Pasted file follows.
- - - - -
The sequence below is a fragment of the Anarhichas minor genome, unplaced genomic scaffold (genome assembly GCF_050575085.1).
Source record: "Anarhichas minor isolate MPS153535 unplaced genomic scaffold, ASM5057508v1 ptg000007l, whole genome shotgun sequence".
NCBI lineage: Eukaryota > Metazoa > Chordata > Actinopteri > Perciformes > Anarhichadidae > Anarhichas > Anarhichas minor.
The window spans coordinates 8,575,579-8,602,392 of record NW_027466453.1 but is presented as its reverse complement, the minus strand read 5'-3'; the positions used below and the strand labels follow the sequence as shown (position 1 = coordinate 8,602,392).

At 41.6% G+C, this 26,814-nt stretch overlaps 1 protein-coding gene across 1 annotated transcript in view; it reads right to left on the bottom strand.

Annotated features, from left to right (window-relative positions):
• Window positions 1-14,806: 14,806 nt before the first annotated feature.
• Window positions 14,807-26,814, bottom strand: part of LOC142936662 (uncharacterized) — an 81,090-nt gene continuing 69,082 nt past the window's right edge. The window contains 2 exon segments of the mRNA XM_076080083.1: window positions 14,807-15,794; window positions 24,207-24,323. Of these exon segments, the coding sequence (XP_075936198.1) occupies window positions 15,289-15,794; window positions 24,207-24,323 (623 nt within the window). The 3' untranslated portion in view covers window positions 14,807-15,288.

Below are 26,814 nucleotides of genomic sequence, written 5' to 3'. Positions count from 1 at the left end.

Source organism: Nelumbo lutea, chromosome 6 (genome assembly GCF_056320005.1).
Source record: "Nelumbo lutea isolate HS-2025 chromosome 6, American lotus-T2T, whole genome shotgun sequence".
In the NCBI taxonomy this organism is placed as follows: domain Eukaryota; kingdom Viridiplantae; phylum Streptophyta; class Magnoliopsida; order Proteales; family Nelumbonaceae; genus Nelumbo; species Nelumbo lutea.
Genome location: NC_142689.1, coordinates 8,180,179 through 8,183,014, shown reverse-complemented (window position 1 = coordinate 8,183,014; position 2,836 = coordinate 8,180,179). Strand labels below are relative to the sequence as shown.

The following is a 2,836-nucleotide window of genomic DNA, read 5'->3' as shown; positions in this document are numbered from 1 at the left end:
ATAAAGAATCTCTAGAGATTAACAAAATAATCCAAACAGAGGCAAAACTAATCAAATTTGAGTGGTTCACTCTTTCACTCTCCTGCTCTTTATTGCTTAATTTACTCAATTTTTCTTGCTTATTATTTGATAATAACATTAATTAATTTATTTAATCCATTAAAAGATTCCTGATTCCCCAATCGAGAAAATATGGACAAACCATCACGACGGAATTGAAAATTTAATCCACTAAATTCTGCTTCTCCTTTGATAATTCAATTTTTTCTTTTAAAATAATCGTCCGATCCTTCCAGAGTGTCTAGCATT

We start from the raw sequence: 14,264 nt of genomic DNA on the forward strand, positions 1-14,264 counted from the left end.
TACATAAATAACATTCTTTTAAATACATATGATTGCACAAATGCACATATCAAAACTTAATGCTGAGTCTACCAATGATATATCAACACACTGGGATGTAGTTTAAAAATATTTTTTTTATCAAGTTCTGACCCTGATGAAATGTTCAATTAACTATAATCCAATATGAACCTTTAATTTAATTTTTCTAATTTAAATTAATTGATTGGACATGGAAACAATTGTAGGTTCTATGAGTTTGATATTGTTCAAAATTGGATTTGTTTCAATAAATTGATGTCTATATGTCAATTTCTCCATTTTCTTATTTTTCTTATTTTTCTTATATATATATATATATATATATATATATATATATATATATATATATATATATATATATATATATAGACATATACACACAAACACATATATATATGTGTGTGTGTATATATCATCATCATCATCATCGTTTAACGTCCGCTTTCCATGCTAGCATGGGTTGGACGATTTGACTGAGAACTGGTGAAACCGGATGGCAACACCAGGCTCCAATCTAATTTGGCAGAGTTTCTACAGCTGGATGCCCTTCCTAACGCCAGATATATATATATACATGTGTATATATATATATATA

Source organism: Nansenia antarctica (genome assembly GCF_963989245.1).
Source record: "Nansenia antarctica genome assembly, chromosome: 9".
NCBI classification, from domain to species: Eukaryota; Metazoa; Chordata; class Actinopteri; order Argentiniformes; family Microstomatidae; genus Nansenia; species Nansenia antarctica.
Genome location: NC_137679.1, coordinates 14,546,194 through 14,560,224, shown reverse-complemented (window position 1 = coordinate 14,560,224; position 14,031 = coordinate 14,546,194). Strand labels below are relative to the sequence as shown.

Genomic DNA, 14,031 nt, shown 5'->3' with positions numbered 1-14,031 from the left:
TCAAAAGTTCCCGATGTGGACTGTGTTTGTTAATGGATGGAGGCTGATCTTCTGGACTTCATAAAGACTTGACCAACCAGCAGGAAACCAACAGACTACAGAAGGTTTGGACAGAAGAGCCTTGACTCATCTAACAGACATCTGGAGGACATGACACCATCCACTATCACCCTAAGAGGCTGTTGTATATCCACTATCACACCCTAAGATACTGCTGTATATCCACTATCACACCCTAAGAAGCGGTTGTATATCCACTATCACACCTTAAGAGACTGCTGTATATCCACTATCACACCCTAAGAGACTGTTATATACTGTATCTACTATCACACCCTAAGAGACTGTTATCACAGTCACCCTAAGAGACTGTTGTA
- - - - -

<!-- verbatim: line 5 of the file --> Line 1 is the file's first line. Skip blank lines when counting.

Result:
At 41.6% G+C, this 26,814-nt stretch overlaps 1 protein-coding gene across 1 annotated transcript in view; it reads right to left on the bottom strand.